Over on Savage Minds, the question of where the value of anthropology lies has led once more to repetition of the cliché that anthropologists know things that less broad-minded scholars in other disciplines don't. I was moved to reply in what is, yes, a deliberately provocative way. Here is part of that reply.

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Consider as provocations three books I am now in the process of reading.

The Propensity of Things: Toward a History of Efficacy in China by French sinologist Francois Jullien is to my eye the book that E. E. Evans-Pritchard might have written about Nuer religion if he’d had available to him several centuries worth of texts by Nuer scholars with which to refine his interpretations of Nuer ideas of divinity. Sweeping magisterially through classical Chinese writings on war, politics, calligraphy, painting, poetry, the novel, and martial arts, he demonstrates the pervasive recurrence of the term shi, roughly translatable as disposition or propensity and derives from its multiple usages a worldview significantly different from that which Western philosophy and social theory takes for granted.

Kingdom of Beauty: Mingei and the Politics of Folk Art in Imperial Japan by historian Kim Brandt is a narrative history of the “Mingei” (folk art) movement’s origins and development in the years between Japan’s acquisition of Korea as a colony and its postwar recovery from defeat in WWII. In it we learn, for example, that Yanagi Tsuneo, now hailed as the founder of the Mingei movement, was a member of a class of middle-class intellectuals for whom Yanagi’s original interest in Yi Dynasty Korean porcelain was a way of asserting both independence from and intellectual superiority to members of corporate elites whose embrace of Japanese tea ceremony had driven the prices of tea ceramics sky high. Japan’s colonization of Korea made it possible for people like him to acquire art that was, for them, still reasonably priced. Brandt’s artful interweaving of social, cultural, political and economic factors in the rise of Mingei is far closer to a holistic view of a cultural phenomenon than most ethnography I’ve read recently.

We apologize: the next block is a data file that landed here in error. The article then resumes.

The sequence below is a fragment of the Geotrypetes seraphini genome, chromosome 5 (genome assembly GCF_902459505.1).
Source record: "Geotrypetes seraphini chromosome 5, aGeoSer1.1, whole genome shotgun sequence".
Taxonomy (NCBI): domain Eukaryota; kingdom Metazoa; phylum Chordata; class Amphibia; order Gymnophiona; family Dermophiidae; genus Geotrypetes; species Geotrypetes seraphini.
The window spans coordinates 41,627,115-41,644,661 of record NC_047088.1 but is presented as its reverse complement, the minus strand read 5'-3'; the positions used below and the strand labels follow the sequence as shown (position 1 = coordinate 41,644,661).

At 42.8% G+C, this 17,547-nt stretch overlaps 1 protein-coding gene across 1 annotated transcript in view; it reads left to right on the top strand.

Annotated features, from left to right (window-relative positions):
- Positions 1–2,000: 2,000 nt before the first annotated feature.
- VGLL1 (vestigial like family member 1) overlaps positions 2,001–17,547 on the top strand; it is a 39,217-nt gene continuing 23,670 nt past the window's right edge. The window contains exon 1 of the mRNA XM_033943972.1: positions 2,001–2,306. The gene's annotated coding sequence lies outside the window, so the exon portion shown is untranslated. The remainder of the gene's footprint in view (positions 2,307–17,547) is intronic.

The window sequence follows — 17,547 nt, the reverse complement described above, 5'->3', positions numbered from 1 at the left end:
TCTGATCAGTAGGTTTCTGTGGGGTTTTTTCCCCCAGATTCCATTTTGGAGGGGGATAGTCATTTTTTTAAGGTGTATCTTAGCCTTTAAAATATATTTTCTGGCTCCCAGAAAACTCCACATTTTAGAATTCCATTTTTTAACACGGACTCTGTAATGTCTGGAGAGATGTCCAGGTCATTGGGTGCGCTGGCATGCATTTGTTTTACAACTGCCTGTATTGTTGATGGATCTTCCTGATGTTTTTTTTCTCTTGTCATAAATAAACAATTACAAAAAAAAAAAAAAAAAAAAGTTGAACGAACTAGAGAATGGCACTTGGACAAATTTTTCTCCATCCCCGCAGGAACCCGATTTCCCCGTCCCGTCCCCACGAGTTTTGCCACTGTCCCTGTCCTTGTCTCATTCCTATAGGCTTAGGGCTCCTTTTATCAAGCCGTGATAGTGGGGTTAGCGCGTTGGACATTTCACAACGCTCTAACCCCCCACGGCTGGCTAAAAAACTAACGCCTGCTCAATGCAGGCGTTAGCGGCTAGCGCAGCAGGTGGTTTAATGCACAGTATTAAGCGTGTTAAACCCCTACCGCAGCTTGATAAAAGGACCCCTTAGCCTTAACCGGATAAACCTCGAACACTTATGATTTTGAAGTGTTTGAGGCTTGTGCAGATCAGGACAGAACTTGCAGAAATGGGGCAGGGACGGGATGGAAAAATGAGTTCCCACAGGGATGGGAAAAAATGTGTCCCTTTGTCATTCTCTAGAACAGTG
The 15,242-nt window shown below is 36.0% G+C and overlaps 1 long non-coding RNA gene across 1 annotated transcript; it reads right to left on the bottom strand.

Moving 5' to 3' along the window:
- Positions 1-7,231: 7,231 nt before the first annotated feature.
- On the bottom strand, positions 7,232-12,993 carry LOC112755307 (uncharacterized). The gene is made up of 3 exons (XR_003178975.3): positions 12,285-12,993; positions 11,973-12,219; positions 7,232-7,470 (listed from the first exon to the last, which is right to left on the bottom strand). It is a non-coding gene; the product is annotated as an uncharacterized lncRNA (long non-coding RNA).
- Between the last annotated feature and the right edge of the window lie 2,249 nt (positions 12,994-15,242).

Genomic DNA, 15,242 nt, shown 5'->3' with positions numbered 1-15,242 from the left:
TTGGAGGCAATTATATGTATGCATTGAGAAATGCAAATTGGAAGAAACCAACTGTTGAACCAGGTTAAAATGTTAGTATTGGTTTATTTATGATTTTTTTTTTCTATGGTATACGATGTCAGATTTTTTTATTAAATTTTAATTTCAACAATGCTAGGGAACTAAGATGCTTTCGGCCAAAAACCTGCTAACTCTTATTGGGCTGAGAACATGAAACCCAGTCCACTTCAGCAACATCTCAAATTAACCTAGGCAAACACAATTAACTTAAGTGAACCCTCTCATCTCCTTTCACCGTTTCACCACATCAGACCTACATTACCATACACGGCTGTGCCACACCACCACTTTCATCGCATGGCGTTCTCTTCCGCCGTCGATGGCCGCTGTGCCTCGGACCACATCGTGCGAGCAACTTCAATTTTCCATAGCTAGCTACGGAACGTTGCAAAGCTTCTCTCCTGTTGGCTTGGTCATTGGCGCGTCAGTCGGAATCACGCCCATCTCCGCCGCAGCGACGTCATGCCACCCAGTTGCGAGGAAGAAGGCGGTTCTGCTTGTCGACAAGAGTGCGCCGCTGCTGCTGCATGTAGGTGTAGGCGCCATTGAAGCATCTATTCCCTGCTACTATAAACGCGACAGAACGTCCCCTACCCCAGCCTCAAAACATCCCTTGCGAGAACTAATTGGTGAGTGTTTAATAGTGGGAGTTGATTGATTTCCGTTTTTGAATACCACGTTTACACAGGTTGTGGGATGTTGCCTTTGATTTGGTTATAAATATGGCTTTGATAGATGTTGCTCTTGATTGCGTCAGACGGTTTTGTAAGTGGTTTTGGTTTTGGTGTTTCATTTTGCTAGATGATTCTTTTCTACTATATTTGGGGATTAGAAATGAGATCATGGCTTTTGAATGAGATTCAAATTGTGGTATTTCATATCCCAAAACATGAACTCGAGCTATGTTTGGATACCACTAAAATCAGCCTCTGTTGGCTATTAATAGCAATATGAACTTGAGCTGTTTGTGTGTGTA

Finally, Organizational Ethnography is the English rendition of a book in Japanese by Toshihiro Kanai, Ikuya Sato, Gideon Kunda, and John Van Maaren. The authors teach at business schools and their educational backgrounds vary. But Kanai, who writes as a sociologist who later went on to do a Ph.D. at the Sloan School at MIT where Van Maanen teaches shows a highly sophisticated grasp of the anthropological roots of ethnography in his introductory essay. I am looking forward to the rest of the book.

So, I guess what I’m saying is, “Guys, you need to get out a bit and explore what is going on outside the disciplinary walls in which you confine yourselves.” Others are doing a lot of what you claim to do out there, and some of them at least are doing it better. Can you pull yourself together and equal or surpass their scholarship?

 

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